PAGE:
In the same flurry of dispatches, PW head Sara Nelson weighs in, looking past Viswanathan’s transgressions to “what this says about the publishing process, and about how and why books get bought and sold.” This leads to more discussion on the insidiousness with which book packagers have gotten their fingers into nearly every slice of the publishing pie. The whole mishegoss, she concludes, “suggests that even the most well-bred publishing houses are not as desperate to find promising writers and great novels as they are to find attractive authors (preferably with interesting backstories) with whom they can match up test-marketed, packaged stories.”

CopyKaavya: Recall reactions all over the place

At the Edgar Awards last night, the news of OPAL MEHTA being recalled became “the text message heard round the ballroom.” And while the official word from Little, Brown — who took up two tables at the banquet to fete Best Novel nominees Michael Connelly and George Pelecanos — was a firm no comment, one source within the publishing group did acknowledge that it had been a very difficult week for all involved — understandably so.

The Washington Post’s piece concentrates on why the recall is seen as such a surprise move. “They must have a very good case . . . if Little, Brown and Company is going to such extremes,” said Lorraine Shanley, a principal at Market Partners International, a consulting firm in New York. “In the book industry . . . this is really fairly unheard of,” said Jon Schallert, a retail marketing consultant based in Florida.

Meanwhile, one bookseller told the Harvard Crimson that the scandal had not significantly increased sales of the book. Harvard Bookstore supervisor Ben Newcomer also added that (as of last night) he hadn’t yet received any word of the recall. And Jenny Fry, a publicist for Time Warner UK, Viswanathan’s UK publisher, confirmed to the Guardian that the author’s book tour had been cancelled in that country.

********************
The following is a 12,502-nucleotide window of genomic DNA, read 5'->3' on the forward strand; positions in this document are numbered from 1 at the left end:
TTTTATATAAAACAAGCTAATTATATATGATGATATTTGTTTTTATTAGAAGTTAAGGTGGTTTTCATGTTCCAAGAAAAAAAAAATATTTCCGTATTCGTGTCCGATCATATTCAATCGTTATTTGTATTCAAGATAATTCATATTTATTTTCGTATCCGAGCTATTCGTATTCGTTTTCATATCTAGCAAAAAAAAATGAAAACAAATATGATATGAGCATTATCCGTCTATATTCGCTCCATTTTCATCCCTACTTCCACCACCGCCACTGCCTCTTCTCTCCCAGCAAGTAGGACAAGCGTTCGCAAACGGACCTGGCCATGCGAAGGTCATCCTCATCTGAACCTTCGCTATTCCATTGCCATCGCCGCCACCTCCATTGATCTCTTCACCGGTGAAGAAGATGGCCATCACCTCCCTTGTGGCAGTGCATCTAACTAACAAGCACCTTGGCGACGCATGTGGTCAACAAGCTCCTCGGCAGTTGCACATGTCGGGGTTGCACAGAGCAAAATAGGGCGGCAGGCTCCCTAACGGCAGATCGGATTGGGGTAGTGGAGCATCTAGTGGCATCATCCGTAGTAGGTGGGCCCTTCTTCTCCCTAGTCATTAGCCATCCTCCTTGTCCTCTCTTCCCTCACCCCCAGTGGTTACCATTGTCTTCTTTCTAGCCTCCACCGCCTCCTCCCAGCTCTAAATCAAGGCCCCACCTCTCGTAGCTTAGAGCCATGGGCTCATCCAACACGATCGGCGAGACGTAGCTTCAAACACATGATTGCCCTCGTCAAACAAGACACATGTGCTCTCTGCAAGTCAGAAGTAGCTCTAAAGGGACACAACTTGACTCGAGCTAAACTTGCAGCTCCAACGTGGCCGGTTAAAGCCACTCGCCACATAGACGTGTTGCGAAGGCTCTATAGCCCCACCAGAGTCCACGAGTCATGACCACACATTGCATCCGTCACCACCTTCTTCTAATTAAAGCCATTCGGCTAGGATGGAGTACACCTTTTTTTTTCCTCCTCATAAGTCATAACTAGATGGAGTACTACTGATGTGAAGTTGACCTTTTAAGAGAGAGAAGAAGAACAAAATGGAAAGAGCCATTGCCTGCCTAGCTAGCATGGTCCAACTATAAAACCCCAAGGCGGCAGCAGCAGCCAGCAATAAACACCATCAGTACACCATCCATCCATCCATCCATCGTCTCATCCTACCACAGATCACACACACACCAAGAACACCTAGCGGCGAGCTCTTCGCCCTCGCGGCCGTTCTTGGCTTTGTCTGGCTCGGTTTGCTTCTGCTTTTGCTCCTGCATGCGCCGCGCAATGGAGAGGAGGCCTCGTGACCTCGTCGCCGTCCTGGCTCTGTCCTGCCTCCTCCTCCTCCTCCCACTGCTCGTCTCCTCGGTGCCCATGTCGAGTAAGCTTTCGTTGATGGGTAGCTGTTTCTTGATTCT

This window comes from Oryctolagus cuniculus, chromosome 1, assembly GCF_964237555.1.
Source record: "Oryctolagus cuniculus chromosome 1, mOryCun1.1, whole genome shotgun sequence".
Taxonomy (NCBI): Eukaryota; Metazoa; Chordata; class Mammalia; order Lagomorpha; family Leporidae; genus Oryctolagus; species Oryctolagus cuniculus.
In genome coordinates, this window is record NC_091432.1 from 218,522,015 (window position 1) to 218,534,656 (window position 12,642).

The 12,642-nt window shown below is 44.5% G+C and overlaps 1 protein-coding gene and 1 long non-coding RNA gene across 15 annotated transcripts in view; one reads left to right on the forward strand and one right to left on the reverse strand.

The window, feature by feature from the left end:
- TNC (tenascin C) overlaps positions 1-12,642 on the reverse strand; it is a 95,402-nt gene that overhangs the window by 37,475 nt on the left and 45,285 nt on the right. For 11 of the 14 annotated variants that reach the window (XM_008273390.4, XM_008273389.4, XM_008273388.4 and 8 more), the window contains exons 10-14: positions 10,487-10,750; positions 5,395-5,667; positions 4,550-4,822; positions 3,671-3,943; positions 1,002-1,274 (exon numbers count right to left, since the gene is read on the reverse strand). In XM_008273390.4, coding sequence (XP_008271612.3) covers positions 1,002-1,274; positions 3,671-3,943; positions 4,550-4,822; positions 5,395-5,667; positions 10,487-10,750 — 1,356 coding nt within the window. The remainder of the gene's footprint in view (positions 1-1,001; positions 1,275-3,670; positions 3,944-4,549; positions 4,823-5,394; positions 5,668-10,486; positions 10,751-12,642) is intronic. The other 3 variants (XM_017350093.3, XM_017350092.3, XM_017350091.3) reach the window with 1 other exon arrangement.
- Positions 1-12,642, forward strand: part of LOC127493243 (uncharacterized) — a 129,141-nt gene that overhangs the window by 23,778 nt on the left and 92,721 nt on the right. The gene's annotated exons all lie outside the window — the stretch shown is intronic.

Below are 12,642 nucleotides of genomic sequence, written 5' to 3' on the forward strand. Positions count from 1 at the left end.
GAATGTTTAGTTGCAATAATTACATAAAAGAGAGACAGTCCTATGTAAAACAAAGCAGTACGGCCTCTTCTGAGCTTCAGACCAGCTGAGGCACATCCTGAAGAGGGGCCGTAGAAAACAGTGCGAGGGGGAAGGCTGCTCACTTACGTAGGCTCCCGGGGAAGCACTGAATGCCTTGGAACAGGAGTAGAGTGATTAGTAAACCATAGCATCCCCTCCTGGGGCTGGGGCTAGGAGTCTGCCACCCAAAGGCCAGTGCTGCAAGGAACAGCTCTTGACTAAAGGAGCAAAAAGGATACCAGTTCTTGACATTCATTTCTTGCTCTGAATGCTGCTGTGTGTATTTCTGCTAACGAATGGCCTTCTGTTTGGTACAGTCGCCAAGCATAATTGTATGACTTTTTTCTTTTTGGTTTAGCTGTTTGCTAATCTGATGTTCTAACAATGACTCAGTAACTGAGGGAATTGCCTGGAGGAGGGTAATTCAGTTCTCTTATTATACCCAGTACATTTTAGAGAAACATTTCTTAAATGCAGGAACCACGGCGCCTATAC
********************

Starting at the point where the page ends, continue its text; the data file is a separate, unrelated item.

And Reuters, in their piece on the recall, comments that “Viswanathan is the latest writer to face accusations of ethical impropriety that have shaken the publishing industry.” Though it’s difficult to tell if such a blanket statement is actually true – even in the aftermath of James Frey – it does fall in line with what Crown editor Jason Pinter (whose debut thriller THE MARK appears in stores next summer) said on his blog earlier this week. “‘It’s an isolated incident,’ I used to say. Now about six isolated incidents later, I’ve come to the realization that maybe we should police ourselves better. Maybe we get away with too much….Sometimes shit happens, but if our hearts are in the right place that’s what matters. But there are others whose hearts don’t quite line up in the margin, and the rest of us have to justify them.”

Read more

CopyKaavya: advice for teen writers with big book deals

In the First Post, Nicholas Clee asks one of many questions that are swirling around Kaavya Viswanathan and the recall of her book: why did she garner such a huge advance, and why take such a risk? “The answer is the book industry is in thrall to the new,” says Clee. “The increasing domination of a handful of giant publishers and retailers has led to a concentration on titles that will sell in big quantities; many of those titles, particularly in fiction, are the works of young and glamorous authors.” And so, he concludes, the book industry is becoming ever closer to the movies, and a cycle where “future flops are inevitable, providing us cynics with a reliable supply of sour satisfactions.”